Were borders to remain the immigration problem could only be tackled in the same two-pronged way. The only way I could see this happening and being a viable long-term policy is a sustained period of investment by the rich to redress the balance of global wealth coupled with a complete dismantling of all borders. The two must go hand in hand because the dismantling of the borders would act as a perfect incentive for countries to make damn sure that they do invest in poorer countries or else they may be faced with the sort of flood of immigration they have always been hyping up and predicting.
However were the borders to be taken down entirely, people's concept of the space they have control or interest over becomes very different, as does the amount of people they feel represent a threat to their influence. Over time people's notion of country will diminish and with it the sort of ridiculous patriotism so synonymous with it. Likewise the affinity they feel with people will be more confined to local issues and loyalties which tend to be more pragmatic. There would be no need for monarchies, duchies etc. People would be more likely to ensure that equality is taken on a local basis, it would be in their best interests to do so.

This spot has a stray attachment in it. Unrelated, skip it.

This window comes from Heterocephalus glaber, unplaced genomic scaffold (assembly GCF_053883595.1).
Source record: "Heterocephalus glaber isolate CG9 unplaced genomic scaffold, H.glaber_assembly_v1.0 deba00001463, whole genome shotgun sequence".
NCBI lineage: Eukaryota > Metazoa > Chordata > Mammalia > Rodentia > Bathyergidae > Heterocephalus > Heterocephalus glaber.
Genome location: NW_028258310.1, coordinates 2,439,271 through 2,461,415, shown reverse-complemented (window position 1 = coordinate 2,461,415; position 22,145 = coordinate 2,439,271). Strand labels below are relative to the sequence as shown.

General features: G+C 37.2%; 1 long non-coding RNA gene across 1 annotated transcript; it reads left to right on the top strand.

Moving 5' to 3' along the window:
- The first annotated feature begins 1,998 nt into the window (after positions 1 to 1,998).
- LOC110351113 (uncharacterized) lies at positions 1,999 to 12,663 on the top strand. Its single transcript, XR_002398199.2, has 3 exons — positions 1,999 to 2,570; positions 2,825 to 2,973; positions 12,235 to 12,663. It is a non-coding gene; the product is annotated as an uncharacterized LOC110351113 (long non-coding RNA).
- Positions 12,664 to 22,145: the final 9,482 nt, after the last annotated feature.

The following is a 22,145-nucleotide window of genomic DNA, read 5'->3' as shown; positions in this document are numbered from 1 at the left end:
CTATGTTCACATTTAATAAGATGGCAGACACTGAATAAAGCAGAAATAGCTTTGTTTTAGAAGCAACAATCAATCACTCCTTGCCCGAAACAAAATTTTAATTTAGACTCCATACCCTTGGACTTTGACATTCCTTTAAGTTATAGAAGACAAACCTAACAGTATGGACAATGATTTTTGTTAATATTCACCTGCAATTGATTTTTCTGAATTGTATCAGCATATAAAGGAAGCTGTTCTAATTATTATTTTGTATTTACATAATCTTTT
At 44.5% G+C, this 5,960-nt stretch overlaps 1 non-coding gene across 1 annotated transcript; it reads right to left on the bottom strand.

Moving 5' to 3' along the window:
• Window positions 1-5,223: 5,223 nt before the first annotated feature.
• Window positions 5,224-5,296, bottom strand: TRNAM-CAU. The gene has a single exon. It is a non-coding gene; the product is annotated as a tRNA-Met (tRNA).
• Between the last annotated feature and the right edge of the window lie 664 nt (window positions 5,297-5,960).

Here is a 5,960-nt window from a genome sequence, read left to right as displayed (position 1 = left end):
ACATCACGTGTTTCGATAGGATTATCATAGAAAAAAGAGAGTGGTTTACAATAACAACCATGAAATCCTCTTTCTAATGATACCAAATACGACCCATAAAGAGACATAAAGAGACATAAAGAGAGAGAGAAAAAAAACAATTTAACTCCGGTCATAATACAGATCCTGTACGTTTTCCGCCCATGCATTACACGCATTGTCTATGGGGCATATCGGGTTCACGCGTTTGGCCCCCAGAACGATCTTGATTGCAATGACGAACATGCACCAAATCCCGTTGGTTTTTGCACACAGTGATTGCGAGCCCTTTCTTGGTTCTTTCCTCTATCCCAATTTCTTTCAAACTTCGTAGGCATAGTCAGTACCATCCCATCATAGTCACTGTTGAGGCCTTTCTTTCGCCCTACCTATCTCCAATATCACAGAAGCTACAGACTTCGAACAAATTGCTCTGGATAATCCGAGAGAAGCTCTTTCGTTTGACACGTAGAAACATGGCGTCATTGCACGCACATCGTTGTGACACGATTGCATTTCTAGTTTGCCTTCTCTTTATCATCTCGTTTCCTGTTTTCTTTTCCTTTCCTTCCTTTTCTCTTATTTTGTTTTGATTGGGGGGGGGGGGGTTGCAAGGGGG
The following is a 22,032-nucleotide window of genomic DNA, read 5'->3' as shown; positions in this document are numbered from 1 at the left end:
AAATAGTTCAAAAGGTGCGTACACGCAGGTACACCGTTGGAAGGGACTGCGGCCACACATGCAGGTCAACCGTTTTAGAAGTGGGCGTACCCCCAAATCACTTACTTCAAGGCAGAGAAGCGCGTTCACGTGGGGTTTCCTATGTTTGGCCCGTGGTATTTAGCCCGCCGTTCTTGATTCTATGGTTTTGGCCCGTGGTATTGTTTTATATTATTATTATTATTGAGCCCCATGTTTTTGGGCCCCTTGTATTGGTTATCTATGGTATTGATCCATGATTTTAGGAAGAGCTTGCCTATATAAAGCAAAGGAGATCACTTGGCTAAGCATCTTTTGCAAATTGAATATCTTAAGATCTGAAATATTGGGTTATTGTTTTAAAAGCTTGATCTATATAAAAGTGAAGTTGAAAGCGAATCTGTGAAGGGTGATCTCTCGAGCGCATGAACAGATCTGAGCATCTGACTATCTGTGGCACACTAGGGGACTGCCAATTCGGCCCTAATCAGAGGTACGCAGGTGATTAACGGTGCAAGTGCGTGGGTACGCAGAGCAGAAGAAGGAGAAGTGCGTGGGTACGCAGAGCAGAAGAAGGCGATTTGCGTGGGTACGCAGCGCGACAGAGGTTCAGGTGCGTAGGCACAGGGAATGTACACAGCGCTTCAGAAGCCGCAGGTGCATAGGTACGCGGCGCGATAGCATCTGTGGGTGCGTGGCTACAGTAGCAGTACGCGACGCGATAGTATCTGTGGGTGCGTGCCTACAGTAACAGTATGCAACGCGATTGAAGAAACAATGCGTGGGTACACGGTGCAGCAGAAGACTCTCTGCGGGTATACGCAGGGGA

What is the actual foundation of national borders? What is there to say that they should remain in perpetuity? In fact taking Europe as but one example if we look at the shift in borders even over the last 100 years it proves the fluidity. After all whilst some islands consider themselves separate nation states, others form conglomerates either by diplomacy or military intervention. On a larger land mass like Eurasia there is no basis for divisions it is an arbitrary concept. The boundaries cross natural borders just as they often cross over traditional tribal boundaries. Along with religion these man-made constructed borders have caused some of the greatest strife of humanity and are still the basis of wars and bloodshed across the globes. These boundaries separate peoples as well as natural resources, they deprive some just as they endow others. The removal of these borders would be indeed an anarchic proposition and it would bring about the wholesale destruction of large-scale government in favour of more local representation. How this would work I do not know, I do not know if it could work entirely without some regional umbrella co-ordinating cross locality trades but the very dismantling of these borders would bring about a paradigm shift in the way we see ourselves and our place in the society around us. Living as we do in countries defined as large-scale land masses with populations of millions or billions we cannot fail to see ourselves as insignificant and unimportant. If however we were to judge ourselves based on our place within family or local groupings we would automatically see ourselves as having considerably more influence.